Note that Peter did not say that Jesus was the sinful man. No, it was Peter’s realization of his own sinful heart that caused him to tell Jesus to leave him alone. I assert that the same sin nature lives in you and me and that its overwhelming grossness (Rom. 7:15–25) tempts us to self-pity, despair, and isolation. Like Peter, we realize that when we are too close to Jesus, we look bad in comparison, so we want to distance ourselves from him so that we can fool ourselves into thinking we look better. Given how deceptive the sin nature is, we do this almost unconsciously, not recognizing the lies we are believing.

Of course, that is just the opposite of what we should do, for it is only our Lord Jesus who can heal our wounded hearts. In reply to Peter’s despairing request, Jesus graciously said, “…Don’t be afraid; from now on you will catch men” (Luke 5:10). The Lord knows our human frailty and he calls to us through the cacophonous din of the sin that dwells within us, relentlessly beckoning us to come close to him, and stay close to him.

Matthew 11:28-30
(28) “Come [un]to me, all you who are weary and burdened, and I will give you rest.
(29) Take my yoke upon you and learn from me, for I am gentle and humble in heart, and you will find rest for your souls.
(30) For my yoke is easy and my burden is light.”

If we deceive ourselves into thinking that we are not weary and burdened, that is, if we don’t recognize the weight of sin under which we are staggering through life, we will not consistently come to him and thus not find rest. If we do recognize it, we will cling to him and rest in him. The metaphor Jesus uses in the above verses regards two oxen yoked together, and the custom was to put a young ox beside a mature ox so that he could learn from him. Just as Jesus modeled his constant need for God’s help, part of the humility we are to learn is that, as the hymn says, we need him every hour. When we choose to yoke ourselves beside our Lord and work as a fellow laborer with him, we find rest and are energized (1 Cor. 15:10).

Most everyone is familiar with Peter’s three-fold denial of Jesus prior to his crucifixion, but it is doubtful that any of us can identify with the piercing agony he felt when his eyes met Jesus’ immediately afterward and he realized the gravity of his sin (Luke 22:54–62). But Jesus looked upon Peter’s heart, and, after his resurrection, honestly and lovingly worked with him to help him become the man Jesus knew he could be. Let me summarize the record in John 21:1–7 because it relates to the above account in Luke that we looked at.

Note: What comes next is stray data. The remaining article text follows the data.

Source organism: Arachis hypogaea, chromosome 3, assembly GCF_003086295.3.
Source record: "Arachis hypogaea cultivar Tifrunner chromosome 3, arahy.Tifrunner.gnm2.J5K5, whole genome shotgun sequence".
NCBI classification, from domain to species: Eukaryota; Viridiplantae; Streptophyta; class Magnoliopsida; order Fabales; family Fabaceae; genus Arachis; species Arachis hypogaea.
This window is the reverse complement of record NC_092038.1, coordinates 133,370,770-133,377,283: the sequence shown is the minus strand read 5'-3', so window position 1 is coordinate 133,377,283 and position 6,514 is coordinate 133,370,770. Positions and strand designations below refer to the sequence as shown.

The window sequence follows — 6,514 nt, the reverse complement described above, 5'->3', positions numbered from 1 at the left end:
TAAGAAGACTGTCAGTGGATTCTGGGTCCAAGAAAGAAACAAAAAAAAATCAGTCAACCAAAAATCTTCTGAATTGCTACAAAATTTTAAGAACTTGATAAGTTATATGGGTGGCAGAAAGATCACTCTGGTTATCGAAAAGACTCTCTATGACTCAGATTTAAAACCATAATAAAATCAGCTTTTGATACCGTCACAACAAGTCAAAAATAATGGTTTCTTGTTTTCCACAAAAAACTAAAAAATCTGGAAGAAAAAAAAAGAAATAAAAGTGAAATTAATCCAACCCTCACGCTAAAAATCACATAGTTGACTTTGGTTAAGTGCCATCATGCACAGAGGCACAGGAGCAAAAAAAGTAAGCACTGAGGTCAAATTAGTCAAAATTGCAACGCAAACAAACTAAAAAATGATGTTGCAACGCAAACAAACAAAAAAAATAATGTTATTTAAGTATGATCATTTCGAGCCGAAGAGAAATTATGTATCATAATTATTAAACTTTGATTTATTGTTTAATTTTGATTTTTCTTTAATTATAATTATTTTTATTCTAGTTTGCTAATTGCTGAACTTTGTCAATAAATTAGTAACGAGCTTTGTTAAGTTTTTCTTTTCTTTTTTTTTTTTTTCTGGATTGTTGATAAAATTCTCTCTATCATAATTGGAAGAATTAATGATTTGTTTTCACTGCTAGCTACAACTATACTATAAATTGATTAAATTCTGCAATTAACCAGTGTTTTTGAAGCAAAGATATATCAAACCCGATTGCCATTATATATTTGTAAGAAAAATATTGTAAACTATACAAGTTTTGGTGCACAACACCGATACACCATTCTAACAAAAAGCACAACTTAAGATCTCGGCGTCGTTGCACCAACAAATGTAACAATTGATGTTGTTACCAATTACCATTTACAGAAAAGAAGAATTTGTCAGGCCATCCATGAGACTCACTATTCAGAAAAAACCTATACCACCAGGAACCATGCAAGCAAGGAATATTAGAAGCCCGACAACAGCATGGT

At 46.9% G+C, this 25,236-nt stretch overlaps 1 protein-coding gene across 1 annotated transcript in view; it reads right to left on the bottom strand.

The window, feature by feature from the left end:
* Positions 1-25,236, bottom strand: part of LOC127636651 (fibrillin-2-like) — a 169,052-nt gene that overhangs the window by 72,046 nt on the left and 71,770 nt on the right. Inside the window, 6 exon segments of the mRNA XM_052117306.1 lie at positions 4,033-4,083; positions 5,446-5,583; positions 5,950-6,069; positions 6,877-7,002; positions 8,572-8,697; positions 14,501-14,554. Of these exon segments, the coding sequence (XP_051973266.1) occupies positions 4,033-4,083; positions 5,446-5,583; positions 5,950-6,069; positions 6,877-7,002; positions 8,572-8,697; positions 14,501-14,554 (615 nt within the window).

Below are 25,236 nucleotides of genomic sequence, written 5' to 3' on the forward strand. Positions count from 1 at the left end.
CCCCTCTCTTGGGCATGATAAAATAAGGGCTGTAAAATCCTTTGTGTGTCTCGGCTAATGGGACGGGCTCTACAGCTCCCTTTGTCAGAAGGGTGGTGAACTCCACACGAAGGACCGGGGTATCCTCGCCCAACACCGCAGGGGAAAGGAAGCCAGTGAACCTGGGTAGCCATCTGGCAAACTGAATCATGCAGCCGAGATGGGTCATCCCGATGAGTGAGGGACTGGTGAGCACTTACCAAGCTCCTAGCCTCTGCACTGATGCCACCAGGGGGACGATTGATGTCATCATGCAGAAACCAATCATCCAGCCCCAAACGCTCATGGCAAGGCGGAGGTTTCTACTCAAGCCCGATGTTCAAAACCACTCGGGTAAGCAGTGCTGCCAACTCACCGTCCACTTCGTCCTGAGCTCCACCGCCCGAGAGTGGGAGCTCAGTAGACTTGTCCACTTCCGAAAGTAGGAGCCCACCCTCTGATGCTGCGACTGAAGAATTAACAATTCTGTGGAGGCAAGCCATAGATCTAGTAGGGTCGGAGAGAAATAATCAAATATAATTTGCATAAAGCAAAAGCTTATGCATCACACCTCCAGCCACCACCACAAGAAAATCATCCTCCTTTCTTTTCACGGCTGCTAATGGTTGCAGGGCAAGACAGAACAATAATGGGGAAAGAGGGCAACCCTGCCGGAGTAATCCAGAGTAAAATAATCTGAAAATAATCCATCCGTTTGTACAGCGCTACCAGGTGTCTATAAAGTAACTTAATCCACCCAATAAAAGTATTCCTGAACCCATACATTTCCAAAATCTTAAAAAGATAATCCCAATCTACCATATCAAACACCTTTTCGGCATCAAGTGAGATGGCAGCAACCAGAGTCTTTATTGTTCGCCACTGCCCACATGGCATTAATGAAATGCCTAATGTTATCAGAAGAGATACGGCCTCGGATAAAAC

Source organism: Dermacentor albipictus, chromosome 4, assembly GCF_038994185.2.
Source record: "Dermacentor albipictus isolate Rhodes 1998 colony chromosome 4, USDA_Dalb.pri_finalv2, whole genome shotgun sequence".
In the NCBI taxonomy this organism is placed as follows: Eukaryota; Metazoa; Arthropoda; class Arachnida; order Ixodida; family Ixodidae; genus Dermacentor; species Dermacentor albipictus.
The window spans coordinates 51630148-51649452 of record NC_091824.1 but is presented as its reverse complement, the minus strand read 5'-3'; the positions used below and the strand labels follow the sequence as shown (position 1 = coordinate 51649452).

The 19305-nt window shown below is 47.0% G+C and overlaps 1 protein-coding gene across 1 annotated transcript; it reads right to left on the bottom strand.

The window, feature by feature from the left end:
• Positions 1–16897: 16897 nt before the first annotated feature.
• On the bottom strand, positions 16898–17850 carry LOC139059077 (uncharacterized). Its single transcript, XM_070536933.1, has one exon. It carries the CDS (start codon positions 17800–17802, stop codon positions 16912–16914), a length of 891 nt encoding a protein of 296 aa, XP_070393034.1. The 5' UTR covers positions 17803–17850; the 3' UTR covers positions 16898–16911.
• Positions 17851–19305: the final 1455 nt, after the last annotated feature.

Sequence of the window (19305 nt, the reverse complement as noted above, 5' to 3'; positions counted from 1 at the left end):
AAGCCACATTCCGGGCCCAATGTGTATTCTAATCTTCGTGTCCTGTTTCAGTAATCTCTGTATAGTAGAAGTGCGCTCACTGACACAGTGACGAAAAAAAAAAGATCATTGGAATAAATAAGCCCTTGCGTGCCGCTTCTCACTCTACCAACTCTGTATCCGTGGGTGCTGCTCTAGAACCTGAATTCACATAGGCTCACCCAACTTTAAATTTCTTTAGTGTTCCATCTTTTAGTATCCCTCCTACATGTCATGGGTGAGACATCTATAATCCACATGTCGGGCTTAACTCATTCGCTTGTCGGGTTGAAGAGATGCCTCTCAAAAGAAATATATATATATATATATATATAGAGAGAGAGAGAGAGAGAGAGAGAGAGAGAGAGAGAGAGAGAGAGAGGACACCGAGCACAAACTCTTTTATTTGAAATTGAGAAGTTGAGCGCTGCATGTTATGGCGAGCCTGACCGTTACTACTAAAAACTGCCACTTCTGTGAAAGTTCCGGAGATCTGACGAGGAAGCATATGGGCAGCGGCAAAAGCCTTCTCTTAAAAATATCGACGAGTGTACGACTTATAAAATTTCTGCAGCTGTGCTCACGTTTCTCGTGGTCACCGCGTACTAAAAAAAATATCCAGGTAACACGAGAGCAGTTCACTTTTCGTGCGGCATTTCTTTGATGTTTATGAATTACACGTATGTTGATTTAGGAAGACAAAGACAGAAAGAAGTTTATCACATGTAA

Not yet grasping the reality of Jesus’ resurrection and the ministries that lay before them, Peter and his compatriots had gone back to fishing but after being out all night had caught nothing. In the morning, standing on the shore, Jesus called out to them, “Caught anything?” Not recognizing him, they said “No,” so he told them to cast their nets on the right side of the boat and when they did, Déjà vu! Their nets were swamped with fish. One of the disciples said, “That’s the Lord!” and Peter immediately jumped into the lake to get to Jesus. In contrast to his reaction in Luke 8, he now wanted to be close to Jesus.

When you and I press in toward the Lord with abandon, he will work with us just as he then did with Peter. Understanding Peter’s remorse about denying him and realizing the enormity of what lay ahead for him in initially spearheading the early Church, Jesus gave Peter three opportunities to affirm and thus cement his commitment to feed people the bread of life. As he does with you and me, the Lord then gave Peter a good reputation to live up to, encouraged him to deny himself and stand for the Lord, and promised to help him.

You and I can trust Jesus to be and do for us everything that he was and did for Peter and Paul and everyone else with whom he interacted. He knows us better than we know ourselves, and he loves us in spite of ourselves. He takes you personally and loves to hear from you no matter what is on your heart to share with him. He longs for intimacy with you and needs only your commitment to live not for yourself but for him. The more you engage him, the more you will experience his abiding love and the more your love for him will grow. Your personal relationship with the Lord Jesus is what will carry you through everything that lies ahead for you in this life and enable you to earn the rewards he will joyously give you at his appearing. Reach for his heart, for he is reaching for yours (Phil. 3:12).